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To see thee, on the battle's eve,
"To-morrow let us do or die!
"Or shall we cross yon mountains blue,
"But hark, the trump!—to-morrow thou
THE SOLDIER'S DREAM.
Our bugles sang truce—for the night-cloud had lowered
And thousands had sunk on the ground overpowered,
When reposing that night on my pallet of straw,
By the wolf-scaring faggot that guarded the slain -T At the dead of the night a sweet vision I saw,
And thrice ere the morning I dreamt it again.
Far, far I had roamed on a desolate track;
To the home of my fathers, that welcomed me back. I flew to the pleasant fields traversed so oft
In life's morning march, when my bosom was young; I heard my own mountain-goats bleating aloft,
And knew the sweet strain that the corn-reapers sung. Then pledged we the wine-cup, and fondly I swore
From my home and my weeping friends never to part; My little ones kissed me a thousand times o'er,
And my wife sobbed aloud in her fulness of heart. Stay, stay with us—rest, thou art weary and worn;
And fain was their war-broken soldier to stay; But sorrow returned with the dawning of morn,
And the voice in my dreaming ear melted away
EXILE OF ERIN.
There came to the beach a poor Exile of Erin,
To wander alone by the wind beaten hill.
Sad is my fate! said the heart-broken stranger,
But I have no refuge from famine and danger,
Never again in the green sunny bowers,
Where my forefathers lived, shall I spend the sweet hours,.
Or cover my harp with the wild woven flowers,
Erin my country! though sad and forsaken,
But alas! in a fiwr foreign land I awaken, A f
And sigh for the friends who can meet me no more!
Oh cruel fate! will thou never replace me
In a mansion of peace—where no perils can chase me?
Never again, shall my brothers embrace me?
Where is my cabin-door, fast by the wild wood?
Sisters and sire! did ye weep for its fall?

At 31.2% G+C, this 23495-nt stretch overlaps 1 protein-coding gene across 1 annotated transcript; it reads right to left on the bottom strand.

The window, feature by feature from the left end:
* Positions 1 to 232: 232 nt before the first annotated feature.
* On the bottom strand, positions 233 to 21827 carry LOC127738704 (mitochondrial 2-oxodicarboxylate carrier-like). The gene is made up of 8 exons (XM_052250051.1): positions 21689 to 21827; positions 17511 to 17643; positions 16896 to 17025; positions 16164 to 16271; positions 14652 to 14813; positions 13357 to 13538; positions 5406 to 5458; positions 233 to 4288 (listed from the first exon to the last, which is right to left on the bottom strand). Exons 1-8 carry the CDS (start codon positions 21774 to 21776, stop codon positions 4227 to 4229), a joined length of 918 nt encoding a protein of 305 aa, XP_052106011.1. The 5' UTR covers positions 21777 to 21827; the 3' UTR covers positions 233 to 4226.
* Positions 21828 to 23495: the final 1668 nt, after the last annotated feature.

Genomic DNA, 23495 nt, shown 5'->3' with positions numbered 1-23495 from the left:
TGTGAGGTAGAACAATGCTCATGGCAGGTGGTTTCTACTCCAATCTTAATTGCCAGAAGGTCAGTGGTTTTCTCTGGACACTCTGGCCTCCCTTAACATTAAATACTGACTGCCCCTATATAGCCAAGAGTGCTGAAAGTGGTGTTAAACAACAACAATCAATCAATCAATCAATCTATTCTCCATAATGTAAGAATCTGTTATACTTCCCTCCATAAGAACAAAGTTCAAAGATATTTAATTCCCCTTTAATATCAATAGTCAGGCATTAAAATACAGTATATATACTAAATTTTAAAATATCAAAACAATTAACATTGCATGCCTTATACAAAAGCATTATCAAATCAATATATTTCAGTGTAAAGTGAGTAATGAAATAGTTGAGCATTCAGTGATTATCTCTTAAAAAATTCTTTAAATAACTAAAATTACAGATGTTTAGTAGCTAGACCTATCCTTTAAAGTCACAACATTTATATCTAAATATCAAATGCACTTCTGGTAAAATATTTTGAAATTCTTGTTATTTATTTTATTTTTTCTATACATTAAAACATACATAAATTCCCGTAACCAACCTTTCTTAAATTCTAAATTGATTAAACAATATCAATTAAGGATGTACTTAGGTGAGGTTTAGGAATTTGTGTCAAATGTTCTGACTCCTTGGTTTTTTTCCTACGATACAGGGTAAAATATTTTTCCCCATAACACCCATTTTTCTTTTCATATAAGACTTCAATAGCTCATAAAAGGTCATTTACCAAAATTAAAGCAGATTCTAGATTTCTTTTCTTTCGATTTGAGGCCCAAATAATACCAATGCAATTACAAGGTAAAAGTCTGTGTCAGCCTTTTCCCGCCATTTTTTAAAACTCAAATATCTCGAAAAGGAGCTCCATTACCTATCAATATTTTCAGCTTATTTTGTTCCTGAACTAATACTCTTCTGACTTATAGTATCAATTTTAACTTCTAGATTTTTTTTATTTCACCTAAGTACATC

And where is the bosom friend, dearer than all?
But rapture and beauty they cannot recall.
Yet all its sad recollection suppressing,
Erin! an exile bequeaths thee his blessing!
Buried and cold, when my heart stills her motion,
Green be thy fields—sweetest isle of the ocean"!"
And thy harp striking bards sing aloud with devotion-
LINES WRITTEN ON VISITING A SCENE IN ARGYLBBH1RE.
At the silence of twilight's contemplative hour,
I have mused in a sorrowful mood,
Where the home of my forefathers stood.
And lonely the dark raven's sheltering tree;
To his hills that encircle the sea,
Yet wandering, I found on my ruinous walk,
By the dial-stone aged and green,
To mark where a garden had been.
All wild in the silence of Nature, it drew,
Where the flower of my forefathers grew.
Sweet bud of the wilderness! emblem of all
That remains in this desolate heart!
But patience shall never depart!
In the days of delusion by fancy combined,
And leave but a desert behind.
Be hushed, my dark spirit! for wisdom condemns
When the faint and the feeble deplore;
A thousand wild waves on the shore!
May thy front be unaltered, thy courage elate! Yea! even the name I have worshipped in vain Shall awake not the sigh of remembrance again;
To bear is to conquer our fate.
Ye field flowers! the gardens eclipse you, 't is true,
For ye waft me to summers of old,
Like treasures of silver and gold.
I love you for luffing' me back into dreams
Of the blue Highland mountains and echoing streams,
And of broken glades breathing their balm, While the deer was seen glancing in sunshine remote, And the deep mellow crush of the wood pigeon's note
Made music that sweeten'd the calm.
Not a pastoral song has a pleasanter tune
Than ye speak to my heart, little wildings of June:
Of old ruinous castles ye tell, Where I thought it delightful your beauties to find, When the magic of Nature first breathed on my mind,
And'your blossoms were part of her spell.
Even now what affections the violet awakes;
Can the wild water lily restore;
In the vetches that tangled their shore.
Earth's cultureless buds, to my heart ye were dear,
Had scathed my existence's bloom;
And I wish you to grow on my tomb.
Crabbe Is a powerful writer, but destitute of elegance or sweetness. He describes with great strength and truth the workings of the morbid passions, and the external appearances of nature and of human society, as it existed in his own "borough." His poetry is like a painting, of which the scene id exceedingly gloomy, and the colours coarsely and roughly applied; but in which every object is expressive, and protrudes strongly from the canvass. The moral lessons to be derived from his poems are very salutary.
THE WINTER STORM AT SEA.
View now the winter-storm! above, one cloud,
All where the eye delights, yet dreads to roam,
Far off the petril in the troubled way
High o'er the restless deep, above the reach